Truthfully, for a long time I’ve dreamed of being able to send and receive iMessages on my Galaxy, Droid or Nexus phone — however, the protocol being an Apple exclusive, that’s obviously never been an option despite the rumors and speculation.Until now.

Enter the all-new cross-platform weMessage app for Android and macOS, which effectively (but unofficially) brings Apple’s iMessage to devices running Android 5.0 Lollipop or newer.

What Is weMessage?

weMessage is a combination app and server solution, designed by 16-year-old developer, Roman Scott, to facilitate Apple’s closed messaging platform on Android — using a macOS computer as the “server” to relay messages.

“weMessage is composed of two pieces of software: the Android app itself and a messaging server that I called the weServer,” Scott says in the official release notes, going on to explain that “In order to use weMessage, you need to install the weServer on a Mac computer. The weServer acts as a ‘bridge’ between the Mac computer and your Android device. The weServer is a messaging server that processes and relays iMessages to and from the Android device.”

An Apple computer is the only viable option, Scott says, because the iMessages have to be routed through an Apple device, using an Apple ID email address via one of the company’s mega servers in order to be delivered. He portends “if the weServer supported Windows or Linux, I would not only be violating several EULAs but would be relying on an exploitation that would likely be fixed in the future.”

Are There Any Caveats?

I personally installed weMessage on my Galaxy Note 8 and iMac over the weekend — and while the process of getting it up and running on both devices wasn’t exactly simple, Scott provides a very thorough, step-by-step installation and maintenance walk-through on the official weMessage website.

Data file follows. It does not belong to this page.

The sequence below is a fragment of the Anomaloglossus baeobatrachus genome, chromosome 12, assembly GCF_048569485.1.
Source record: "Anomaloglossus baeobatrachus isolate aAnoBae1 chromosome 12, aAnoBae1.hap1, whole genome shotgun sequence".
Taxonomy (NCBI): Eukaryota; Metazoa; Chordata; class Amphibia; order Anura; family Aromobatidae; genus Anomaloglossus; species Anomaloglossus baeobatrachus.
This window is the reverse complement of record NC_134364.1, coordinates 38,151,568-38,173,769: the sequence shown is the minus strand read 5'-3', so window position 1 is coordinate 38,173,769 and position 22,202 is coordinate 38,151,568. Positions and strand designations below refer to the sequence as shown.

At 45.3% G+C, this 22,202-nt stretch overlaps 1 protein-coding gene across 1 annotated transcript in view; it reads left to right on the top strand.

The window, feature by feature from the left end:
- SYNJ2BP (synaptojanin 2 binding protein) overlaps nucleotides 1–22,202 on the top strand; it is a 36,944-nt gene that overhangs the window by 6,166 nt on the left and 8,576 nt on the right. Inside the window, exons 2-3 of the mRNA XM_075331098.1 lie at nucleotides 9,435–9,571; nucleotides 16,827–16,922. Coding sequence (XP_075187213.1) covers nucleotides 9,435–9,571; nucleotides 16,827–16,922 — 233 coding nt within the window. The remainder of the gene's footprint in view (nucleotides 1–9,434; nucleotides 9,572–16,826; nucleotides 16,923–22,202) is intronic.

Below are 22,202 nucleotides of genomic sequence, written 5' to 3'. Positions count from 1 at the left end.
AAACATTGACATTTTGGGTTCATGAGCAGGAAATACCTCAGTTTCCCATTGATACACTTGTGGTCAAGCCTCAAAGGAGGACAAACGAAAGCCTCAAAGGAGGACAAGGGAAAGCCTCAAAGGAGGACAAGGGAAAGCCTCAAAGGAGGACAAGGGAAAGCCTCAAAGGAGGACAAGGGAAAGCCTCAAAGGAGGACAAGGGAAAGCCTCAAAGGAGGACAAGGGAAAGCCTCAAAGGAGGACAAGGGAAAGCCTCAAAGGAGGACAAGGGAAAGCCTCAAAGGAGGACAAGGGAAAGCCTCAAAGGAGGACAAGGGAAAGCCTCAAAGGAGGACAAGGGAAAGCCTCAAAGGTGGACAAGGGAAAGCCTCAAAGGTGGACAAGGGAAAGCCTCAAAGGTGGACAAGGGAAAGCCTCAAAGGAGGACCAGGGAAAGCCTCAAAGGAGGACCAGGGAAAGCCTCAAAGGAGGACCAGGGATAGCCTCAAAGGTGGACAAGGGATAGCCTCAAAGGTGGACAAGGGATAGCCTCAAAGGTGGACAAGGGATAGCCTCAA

The app itself works extremely well so far. It’s certainly not the first of such ‘iMessage on Android’ solutions that ever existed — however it’s arguably one of the most seamless and intuitive among them.

Scott promises that he’ll try to succeed where previous developers have failed — in that he’ll work to stay ahead of the curve, continuing support and updates for weMessage in the sad but plausible event Apple finds and moves to block it. This was a major problem for past developers, Scott noted, as Apple would simply block their solutions from functioning via routine OS X or macOS updates.

That won’t be the case with weMessage, Scott insists; however whether the dev actually sticks to his promise remains to be seen.

In the interim, you can learn more about Roman Scott’s $2.99 weMessage app, how to download, install, configure and operate it over on the official weMessage website.

Read Next:

Just 0.5 Percent of Android Devices Run the Latest Version

3256f_Android-Oreo-Statue-640x354 Just 0.5 Percent of Android Devices Run the Latest Version

There are billions of Android phones and tablets out there, but only a vanishingly small number of them are running Google’s latest Android release, known as Oreo. Google has released updated platform distribution numbers, which show that a mere 0.5 percent of Android devices are on Oreo, and the latest 8.1 build hasn’t even hit the necessary 0.1 percent cutoff to be included. This sounds bad, but the news is actually better than it was last year.

As things currently stand, Android 7.0 and 7.1 (Nougat) have a combined share of 23.3 percent, but Marshmallow is still the biggest chunk of all Android devices with 29.7 percent market share. That version of Android was launched over two years ago, so many of these devices are no longer getting security updates. Lollipop, which came out the year before that, is also larger than Nougat with 26.3 percent of active devices.

The remainder of Android phones and tablets are running older versions of the OS like KitKat, and Gingerbread. Yes, there are still 0.4 percent of devices (less than Oreo!) running Gingerbread. That version of Android launched just over seven years ago on the Nexus S. This OS is so clunky and slow by today’s standards, I can only assume it’s running on modded tablets or smartphones in some far-flung corner of the world.